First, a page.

As further argued by the authors in a forthcoming Berggruen Press volume, “the Planetary as a scientific concept focuses on the Earth as an intricate web of ecosystems, with myriad layers of integration between various biogeochemical systems and living beings — both human and non-human. Drawing on earth system science and systems biology, this holistic understanding is being enabled by new planetary-scale technologies of perception – a rapidly maturing technosphere of sensors, networks, and supercomputers that collectively are rendering the planetary system increasingly visible, comprehensible and foreseeable. This recently-evolved smart exoskeleton — in essence a distributed sensory organ and cognitive layer — is fostering an unprecedented form of planetary sapience.” The open question is how, and if, human governance in the late-stage Anthropocene can align with the knowledge we are now attaining. from The Third Great Decentering [Noema]
posted by chavenet at 1:51 AM - 3 comments

April 13

Apparently, Meta deems climate change too controversial for discussion

How Meta Nuked A Climate Story, And What It Means For Democracy, David Vetter, Forbes, April 11 2024 [more inside]
posted by MrVisible at 5:37 PM - 59 comments

The Interdimensional Jukebox

Dune the Broadway Musical [Showtunes] - Baby On Board [Barbershop] - Carolina-O [Indie Country] - Sabrosito Amor [Latin] - Rising Sun Gospel [Soul] - Allegro Consort in C [Classical] - You Spilt a Coffee on my Dog [R&B] - Potion Seller [60s Folk] - I'm Not Your Star [Screamo] - SNES Greensleeves [Chiptune] - Syncopated Rhythms [Jazz] - Tavern Serenades [Fiddle] - My Tamagotchi died in '98 [Country Pop] - Senna Tea Blues [Bluegrass] - Unexpected Item in Bagging Area (A Cowboy's Lament) [Americana] - Herb's Whisper [Hip-hop] - Metropolis Pt. 3 [Prog metal] - F**k You Elmo [Acoustic Guitar] - Lorem Ipsum Dolor Sit Amet [Orchestral] - ムーンライト【.】【3】【1】[Vaporwave] - Dreaming Miku [Vocaloid] - The Deku Tree’s Decree [Broadway] - Website on the Internet [50s A Capella] // Meet Udio — the most realistic AI music creation tool I’ve ever tried [more inside]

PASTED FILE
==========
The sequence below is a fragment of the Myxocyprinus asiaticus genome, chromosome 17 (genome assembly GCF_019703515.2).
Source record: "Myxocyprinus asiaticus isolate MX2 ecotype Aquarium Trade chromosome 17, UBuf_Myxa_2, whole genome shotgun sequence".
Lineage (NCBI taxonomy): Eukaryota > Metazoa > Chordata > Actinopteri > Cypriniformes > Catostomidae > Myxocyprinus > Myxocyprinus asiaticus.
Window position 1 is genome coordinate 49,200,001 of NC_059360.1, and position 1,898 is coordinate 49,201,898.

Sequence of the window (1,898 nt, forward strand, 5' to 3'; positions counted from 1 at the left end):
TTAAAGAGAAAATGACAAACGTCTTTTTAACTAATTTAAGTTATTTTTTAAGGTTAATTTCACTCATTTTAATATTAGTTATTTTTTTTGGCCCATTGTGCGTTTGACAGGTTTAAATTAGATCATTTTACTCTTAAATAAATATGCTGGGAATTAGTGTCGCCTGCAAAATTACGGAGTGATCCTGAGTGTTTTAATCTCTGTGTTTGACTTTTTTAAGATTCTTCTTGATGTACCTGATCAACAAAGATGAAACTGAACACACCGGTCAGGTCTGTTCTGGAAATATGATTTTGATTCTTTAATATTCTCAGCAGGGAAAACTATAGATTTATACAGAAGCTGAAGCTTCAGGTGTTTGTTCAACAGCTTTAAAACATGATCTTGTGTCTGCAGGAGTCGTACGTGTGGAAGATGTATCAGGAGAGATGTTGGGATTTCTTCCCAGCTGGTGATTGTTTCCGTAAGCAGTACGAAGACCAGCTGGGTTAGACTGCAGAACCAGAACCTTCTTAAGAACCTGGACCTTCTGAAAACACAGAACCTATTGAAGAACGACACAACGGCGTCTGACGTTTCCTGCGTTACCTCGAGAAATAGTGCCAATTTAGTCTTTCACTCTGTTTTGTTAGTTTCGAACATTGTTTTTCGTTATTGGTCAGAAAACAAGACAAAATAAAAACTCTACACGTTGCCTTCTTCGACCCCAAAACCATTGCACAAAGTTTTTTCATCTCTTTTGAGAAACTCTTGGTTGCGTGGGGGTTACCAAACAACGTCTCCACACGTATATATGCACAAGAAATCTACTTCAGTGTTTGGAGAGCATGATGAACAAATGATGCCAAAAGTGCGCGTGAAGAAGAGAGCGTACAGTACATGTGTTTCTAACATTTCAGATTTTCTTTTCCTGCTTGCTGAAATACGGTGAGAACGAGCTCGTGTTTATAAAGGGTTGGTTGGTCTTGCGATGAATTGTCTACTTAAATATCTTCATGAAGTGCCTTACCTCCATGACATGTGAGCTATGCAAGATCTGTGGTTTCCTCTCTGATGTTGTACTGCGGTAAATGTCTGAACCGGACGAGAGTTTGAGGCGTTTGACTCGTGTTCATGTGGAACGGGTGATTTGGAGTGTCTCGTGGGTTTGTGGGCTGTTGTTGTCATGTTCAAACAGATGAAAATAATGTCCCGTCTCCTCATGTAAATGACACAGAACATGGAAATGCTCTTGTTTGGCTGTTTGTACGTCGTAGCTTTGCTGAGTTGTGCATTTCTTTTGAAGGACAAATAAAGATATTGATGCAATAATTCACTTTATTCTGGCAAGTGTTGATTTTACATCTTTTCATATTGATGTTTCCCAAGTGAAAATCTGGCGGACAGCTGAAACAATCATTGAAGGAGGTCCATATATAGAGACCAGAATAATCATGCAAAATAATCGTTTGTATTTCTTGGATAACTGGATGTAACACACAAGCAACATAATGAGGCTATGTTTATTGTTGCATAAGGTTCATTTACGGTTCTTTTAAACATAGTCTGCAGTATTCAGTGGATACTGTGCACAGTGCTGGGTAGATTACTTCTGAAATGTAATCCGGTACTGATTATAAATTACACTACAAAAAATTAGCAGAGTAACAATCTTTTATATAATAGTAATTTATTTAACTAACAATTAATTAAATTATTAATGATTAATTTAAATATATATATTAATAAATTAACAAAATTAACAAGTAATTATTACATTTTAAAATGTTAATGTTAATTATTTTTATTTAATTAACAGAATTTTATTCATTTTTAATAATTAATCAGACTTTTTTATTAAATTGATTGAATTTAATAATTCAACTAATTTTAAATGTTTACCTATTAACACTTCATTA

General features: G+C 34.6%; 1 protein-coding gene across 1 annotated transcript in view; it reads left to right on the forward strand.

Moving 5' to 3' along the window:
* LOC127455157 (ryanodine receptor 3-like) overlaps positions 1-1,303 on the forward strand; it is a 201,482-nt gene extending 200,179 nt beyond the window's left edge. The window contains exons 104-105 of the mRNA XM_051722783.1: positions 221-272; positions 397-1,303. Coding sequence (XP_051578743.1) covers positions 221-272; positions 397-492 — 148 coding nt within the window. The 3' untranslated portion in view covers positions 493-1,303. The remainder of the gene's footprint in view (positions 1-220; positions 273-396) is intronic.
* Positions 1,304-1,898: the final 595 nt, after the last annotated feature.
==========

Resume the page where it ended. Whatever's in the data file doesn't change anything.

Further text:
posted by Rhaomi at 3:17 PM - 26 comments

Jack Conte | SXSW 2024 Keynote

Death of the Follower & the Future of Creativity on the Web [46m] "Patreon CEO Jack Conte explains how the current internet algorithms are killing the traditional "follower" for creators, threatening their creative freedom and livelihoods." [more inside]
posted by hippybear at 3:09 PM - 8 comments

We Lived Alone: The Connie Converse Documentary

A documentary (40m youtube video) from 2014 covers some of the life of the enigmatic singer/songwriter Connie Converse. Interviews with some of her closest relatives, and animator Gene Deitch, all of whom kept many of her letters and recordings. previously: 2016, 2009 (cw: depression, probable suicide)
posted by 2N2222 at 2:36 PM - 4 comments

“I don’t fear your wings, man.”

Conan O’Brien Needs a Doctor While Eating Spicy Wings is the season 23 finale of Hot Ones [previously], where Sean Evans asks Conan O’Brien questions while they eat chicken wings with increasingly spicy hot sauce. It goes off the rails pretty quickly.
posted by Kattullus at 1:59 PM - 31 comments

Powered by Techno-Guff

Autonomous car racing is a rapidly advancing field that combines cutting-edge technologies such as artificial intelligence (AI), fast mobility stacks, innovative sensor technologies and edge computing to create high-performance vehicles that can perceive their surroundings, make decisions, and race competitively without human intervention. [more inside]
posted by chavenet at 12:14 PM - 11 comments

Blue whales seen engaging in full-on combat during courtship ritual